Welcome to your weekly update from the Allen & Overy Pensions team, covering all the latest legal and regulatory developments in the world of occupational pensions.
This week we cover topics including updates to TPR’s Covid-19 auto-enrolment guidance; rectification to restore missing words: Iggesund; and forthcoming events – the A&O Debate and Pensions Academy Online.
- Covid-19: TPR updates auto-enrolment guidance
- Rectification granted to restore missing words: Iggesund v Messenger
- A&O Debate, 29 April 2021: Equalising past transfers-out - do trustees really need to do it?
- Pensions Academy Online: week commencing 10 May 2021
The Pensions Regulator (TPR) has updated its Covid-19 guidance on auto-enrolment, to reflect the extension of the Coronavirus Job Retention Scheme (CJRS) until September 2021. Under the extended CJRS employers are required to pay National Insurance contributions and pension contributions. From July, an escalating employer contribution is being introduced towards the wage costs of furloughed staff.
Read the Covid-19 auto-enrolment guidance and the Covid-19 technical guidance for large employers.
The High Court has ordered rectification of a 2004 deed to re-insert words that were omitted in error when the rules were amended, and that provide for an index other than RPI to be applied to pension increases based on the advice of the scheme actuary. The application for rectification was not contested, and the court regarded it as ‘the clearest possible case for rectification of a pension deed based on an omission that was not noted by any of the persons involved’: Iggesund Paperboard (Workington) Ltd v Messenger.
The ruling notes as good practice the fact that the scheme administrators had consulted members on the proposal to amend the deed and rules. Two responses from members were considered during the court hearing; both members said that they would be materially affected by the order for rectification. The court noted that if a remedy was available to these members, it should be sought via the Pensions Ombudsman, but also that member detriment was not a bar to the claim for rectification. The court could have made a qualified rectification order exempting those members, or made other provision in relation to them, but Chief Master Marsh concluded that this was not justified and that it was appropriate to make an absolute order for rectification in this case.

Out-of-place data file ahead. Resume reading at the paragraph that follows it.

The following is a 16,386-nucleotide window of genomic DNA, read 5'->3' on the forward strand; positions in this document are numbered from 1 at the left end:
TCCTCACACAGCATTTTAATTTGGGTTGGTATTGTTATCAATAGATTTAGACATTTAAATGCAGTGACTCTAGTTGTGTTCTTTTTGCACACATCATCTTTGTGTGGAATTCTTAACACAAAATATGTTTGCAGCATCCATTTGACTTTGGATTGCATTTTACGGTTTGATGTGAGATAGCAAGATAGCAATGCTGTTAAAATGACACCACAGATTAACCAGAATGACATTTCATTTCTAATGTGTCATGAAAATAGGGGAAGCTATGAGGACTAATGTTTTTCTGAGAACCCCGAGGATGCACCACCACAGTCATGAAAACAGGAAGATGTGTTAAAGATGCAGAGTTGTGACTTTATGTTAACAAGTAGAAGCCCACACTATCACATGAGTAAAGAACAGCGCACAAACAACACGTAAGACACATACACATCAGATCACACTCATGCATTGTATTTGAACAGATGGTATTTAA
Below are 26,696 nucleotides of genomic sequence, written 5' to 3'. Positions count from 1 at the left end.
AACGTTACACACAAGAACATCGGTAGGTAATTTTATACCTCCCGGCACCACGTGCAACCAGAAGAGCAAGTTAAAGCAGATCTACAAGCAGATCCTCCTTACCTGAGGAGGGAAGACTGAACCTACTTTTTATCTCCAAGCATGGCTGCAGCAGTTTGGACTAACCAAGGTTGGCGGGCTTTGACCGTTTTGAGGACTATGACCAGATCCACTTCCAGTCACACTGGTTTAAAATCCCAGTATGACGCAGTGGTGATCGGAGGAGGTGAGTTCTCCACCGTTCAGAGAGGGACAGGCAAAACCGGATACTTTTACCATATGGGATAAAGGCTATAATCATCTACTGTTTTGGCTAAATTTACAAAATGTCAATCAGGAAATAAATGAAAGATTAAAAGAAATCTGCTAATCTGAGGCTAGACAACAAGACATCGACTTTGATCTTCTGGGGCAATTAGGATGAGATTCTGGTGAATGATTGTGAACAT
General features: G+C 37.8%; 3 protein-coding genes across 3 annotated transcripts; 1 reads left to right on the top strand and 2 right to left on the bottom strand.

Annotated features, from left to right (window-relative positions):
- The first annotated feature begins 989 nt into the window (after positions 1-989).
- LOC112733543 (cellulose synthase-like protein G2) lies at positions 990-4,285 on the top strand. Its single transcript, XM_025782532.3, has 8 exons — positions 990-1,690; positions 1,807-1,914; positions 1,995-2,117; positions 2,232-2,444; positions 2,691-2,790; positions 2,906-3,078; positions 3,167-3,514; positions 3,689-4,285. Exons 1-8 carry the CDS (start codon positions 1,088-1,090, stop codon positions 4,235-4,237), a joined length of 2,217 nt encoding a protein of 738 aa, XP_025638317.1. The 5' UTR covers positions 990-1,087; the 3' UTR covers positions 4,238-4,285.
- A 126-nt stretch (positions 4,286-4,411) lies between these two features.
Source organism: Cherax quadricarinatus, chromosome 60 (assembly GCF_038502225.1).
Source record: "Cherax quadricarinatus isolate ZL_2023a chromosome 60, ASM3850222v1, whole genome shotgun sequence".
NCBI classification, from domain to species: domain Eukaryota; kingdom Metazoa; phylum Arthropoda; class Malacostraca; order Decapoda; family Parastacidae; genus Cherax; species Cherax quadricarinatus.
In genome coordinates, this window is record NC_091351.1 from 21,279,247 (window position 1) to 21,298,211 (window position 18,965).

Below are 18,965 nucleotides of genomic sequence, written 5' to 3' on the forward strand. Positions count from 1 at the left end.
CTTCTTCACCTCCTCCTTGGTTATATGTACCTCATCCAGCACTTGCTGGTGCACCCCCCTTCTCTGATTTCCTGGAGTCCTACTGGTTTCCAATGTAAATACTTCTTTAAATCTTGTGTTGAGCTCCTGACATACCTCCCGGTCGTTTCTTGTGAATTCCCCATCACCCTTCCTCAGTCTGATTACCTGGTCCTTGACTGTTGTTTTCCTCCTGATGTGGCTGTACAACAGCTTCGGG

We are delighted to invite you to be part of an audience of trustees and advisers for a debate that cuts to the heart of the complex topic of applying GMP equalisation to historic transfers-out. Does the Lloyds ruling require trustees to do it? Are they liable if they don’t? Is it practically feasible? Is it economically viable?
You’ll hear our experts debate both sides of the argument and have the chance to put your own questions to our speakers before casting your vote – join us at 5.30pm on 29 April for an entertaining and insightful event under the ‘Chatham House’ rule. If you would like to submit any questions ahead of time then you will find an option to do that on the RSVP form.
Please click here for more information and to register.